In the politics of calypso, crooners hitting an off note?

Beyond banana boats and lost loves, Trinidad's calpyso was born of political protest. But now there's protest over a new strain of singers.

Calypso singer David Rudder strides defiantly on stage dressed in a flowing white dashiki and copper bracelets. The audience cheers as he launches into some of his best known songs.

"Somebody clean out the weed real fast. But somebody letting the cocaine pass," goes the song "Madman," a protest against corrupt officials who uproot local marijuana plants while letting cocaine cartels ship the more lucrative drug to US markets.

A far cry from Harry Belafonte's "Day-O" and other feel-good tunes, Mr. Rudder's songs aren't odes to lost loves or banana boats. Following in a longstanding calypso tradition, Rudder's music criticizes government corruption. But while calypso has always been a means for citizens to critique the political elite, some singers are crossing a longstanding boundary and using their songs to advocate for the political parties.

But not Rudder. "The calypsonian stands on the outside of things," he says. "You should not be a tool for any government or party."

The roots of calypso reach back to the early 1800s, when black slaves began improvising rhyming lyrics set to syncopated rhythms.

Through clever word play and double entendre, the songs criticized slavery and British colonial rule in the West Indies. Because their press was censored by British authorities, Trinidadians later used calypso to convey anticolonial political messages to ordinary people.

"It was like an editorial in song," says Rudder. "One phone call could stop an article going in the newspaper. Nothing could stop the calypso mouth from saying what should have been printed."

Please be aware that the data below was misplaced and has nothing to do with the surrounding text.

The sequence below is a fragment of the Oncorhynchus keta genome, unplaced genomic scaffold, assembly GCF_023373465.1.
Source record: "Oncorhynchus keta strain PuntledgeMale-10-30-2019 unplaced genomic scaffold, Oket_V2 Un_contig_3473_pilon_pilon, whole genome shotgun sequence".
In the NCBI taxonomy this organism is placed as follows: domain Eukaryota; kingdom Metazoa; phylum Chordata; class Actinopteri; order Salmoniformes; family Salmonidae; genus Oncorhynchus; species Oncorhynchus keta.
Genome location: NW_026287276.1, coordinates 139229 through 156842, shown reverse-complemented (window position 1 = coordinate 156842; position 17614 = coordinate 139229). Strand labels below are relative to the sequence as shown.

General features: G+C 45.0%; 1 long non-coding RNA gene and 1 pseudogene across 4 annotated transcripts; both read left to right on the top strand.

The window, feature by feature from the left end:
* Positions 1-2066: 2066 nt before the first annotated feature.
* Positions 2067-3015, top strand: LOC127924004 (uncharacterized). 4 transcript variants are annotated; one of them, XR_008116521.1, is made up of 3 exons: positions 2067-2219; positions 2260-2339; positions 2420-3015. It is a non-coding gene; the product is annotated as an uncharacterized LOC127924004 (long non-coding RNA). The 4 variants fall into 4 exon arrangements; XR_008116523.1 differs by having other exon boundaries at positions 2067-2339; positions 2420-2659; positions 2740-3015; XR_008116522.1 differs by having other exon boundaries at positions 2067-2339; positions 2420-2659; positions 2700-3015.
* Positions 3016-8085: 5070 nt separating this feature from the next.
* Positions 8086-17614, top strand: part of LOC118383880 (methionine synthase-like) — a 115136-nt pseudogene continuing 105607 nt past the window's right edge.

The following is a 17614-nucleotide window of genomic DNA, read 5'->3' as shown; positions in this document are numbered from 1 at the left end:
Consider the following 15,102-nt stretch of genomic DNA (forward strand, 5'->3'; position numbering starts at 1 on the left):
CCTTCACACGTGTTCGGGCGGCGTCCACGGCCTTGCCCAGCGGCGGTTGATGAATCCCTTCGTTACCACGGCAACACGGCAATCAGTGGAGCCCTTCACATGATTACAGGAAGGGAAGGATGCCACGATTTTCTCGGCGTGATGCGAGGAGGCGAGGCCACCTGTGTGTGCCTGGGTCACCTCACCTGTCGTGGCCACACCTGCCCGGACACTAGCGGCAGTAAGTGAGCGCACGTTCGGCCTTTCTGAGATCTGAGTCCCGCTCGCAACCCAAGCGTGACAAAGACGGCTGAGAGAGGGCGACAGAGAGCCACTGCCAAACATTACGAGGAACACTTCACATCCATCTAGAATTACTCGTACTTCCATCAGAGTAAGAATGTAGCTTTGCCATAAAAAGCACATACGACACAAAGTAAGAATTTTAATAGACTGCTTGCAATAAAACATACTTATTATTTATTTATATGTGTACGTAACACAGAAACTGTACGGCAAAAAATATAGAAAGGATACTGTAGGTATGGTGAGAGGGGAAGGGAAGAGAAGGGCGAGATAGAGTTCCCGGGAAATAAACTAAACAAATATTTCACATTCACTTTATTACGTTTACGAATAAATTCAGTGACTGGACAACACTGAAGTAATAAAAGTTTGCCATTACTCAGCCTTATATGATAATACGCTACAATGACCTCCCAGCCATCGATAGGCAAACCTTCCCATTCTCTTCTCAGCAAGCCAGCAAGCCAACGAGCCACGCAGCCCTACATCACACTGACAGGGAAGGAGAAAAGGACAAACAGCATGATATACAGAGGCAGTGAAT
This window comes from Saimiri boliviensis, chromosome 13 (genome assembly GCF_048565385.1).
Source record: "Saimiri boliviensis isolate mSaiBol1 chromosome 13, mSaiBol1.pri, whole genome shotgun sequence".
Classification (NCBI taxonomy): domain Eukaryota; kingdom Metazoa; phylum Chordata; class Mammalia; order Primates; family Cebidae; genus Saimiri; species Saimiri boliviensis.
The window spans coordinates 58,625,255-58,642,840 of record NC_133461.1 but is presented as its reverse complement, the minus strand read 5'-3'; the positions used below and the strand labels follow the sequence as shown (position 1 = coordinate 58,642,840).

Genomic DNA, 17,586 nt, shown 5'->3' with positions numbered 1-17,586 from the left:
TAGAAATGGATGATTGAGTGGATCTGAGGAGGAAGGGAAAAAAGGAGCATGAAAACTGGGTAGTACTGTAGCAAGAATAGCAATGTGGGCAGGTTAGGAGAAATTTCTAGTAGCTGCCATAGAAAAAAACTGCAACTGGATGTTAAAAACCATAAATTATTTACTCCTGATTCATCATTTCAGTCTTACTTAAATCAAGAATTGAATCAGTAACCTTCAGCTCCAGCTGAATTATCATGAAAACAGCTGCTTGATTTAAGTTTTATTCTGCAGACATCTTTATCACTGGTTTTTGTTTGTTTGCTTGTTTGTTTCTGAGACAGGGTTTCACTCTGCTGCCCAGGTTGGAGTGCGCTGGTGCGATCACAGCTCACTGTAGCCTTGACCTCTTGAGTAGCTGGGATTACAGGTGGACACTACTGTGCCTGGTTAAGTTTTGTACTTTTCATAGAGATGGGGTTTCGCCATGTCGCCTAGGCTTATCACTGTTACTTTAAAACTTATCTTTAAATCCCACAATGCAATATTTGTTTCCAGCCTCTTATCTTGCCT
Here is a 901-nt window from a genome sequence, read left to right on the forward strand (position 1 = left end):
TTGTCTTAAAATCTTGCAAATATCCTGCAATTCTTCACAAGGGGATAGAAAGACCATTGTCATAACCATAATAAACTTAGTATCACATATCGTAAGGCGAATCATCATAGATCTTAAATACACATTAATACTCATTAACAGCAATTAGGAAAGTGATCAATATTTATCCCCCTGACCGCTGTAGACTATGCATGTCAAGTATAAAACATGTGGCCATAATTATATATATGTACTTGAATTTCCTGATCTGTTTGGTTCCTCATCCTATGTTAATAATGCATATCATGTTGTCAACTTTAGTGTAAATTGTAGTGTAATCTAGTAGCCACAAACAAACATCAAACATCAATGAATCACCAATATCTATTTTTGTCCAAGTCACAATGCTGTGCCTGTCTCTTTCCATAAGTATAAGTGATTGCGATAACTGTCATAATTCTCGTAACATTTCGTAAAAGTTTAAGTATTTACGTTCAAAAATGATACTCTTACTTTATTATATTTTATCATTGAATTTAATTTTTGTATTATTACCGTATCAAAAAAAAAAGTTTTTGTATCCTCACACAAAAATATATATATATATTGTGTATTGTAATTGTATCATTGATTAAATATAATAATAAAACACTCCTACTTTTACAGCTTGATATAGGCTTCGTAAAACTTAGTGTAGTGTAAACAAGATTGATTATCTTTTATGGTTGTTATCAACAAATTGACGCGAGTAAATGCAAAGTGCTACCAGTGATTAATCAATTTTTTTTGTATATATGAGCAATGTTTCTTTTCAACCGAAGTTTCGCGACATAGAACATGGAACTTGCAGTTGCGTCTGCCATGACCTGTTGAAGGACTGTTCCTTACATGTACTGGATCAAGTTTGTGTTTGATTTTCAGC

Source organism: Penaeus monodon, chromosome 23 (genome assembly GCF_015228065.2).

The tradition of populist, social criticism continued after Trinidad and Tobago won independence in 1962.

"Calypsos have been seen as a major social force in the country," says Jocelyne Guilbault, an ethnomusicologist at the University of California, Berkeley, who is in Trinidad working on a book about its music.

Politicians, for one, closely follow the calypsonians' lyrics to look for political trends, says Member of Parliament Patrick Manning, head of the opposition People's National Movement (PNM). "When you want to get the pulse of the people, go to a calypso tent."

Government leaders from the United National Congress (UNC), which took power in 1995, haven't much cared for what they've heard in those tents in recent years. The UNC, which draws most of its support from Trinidadians of East Indian ancestry, angers many black Trinidadians who feel they are being excluded from government jobs and other benefits. The UNC argues that it allocates jobs based on merit, not ethnic origin.

"Cro Cro" Rawlings, a PNM supporter and prominent calypso singer, criticizes government policies that favor ethnic Indians, who first arrived in Trinidad as indentured laborers alongside black Africans, who arrived as slaves.

"Today they [Indians] are driving a car," says Mr. Rawlings, paraphrasing his lyrics. "So rise, African arise." UNC supporters say lyrics like those are divisive and anti-Indian.

Winston "Gypsy" Peters is a part of the trend. He is not only a well-known calypsonian, but also an elected UNC member of Parliament and junior minister in the Ministry of Human Development, Youth and Culture. While he faces a legal challenge over holding political office, because he holds dual citizenship in Trinidad and the US, Peters defends his music, saying he brings a special perspective to government. Being a calypsonian, he says, is "a people's way of life, and I'm at the grassroots level."

But in Rudder's view, Peters gave up the grass-roots perspective when he joined the government and began representing its conservative policies.

Calypsonians should remain political in the sense that they defend the poor against the rich, says Rudder. But that's not the same as becoming a spokesman for a mainstream political party.

"I think some of the Calypsonians get confused with that difference," Rudder says.

(c) Copyright 2001. The Christian Science Monitor

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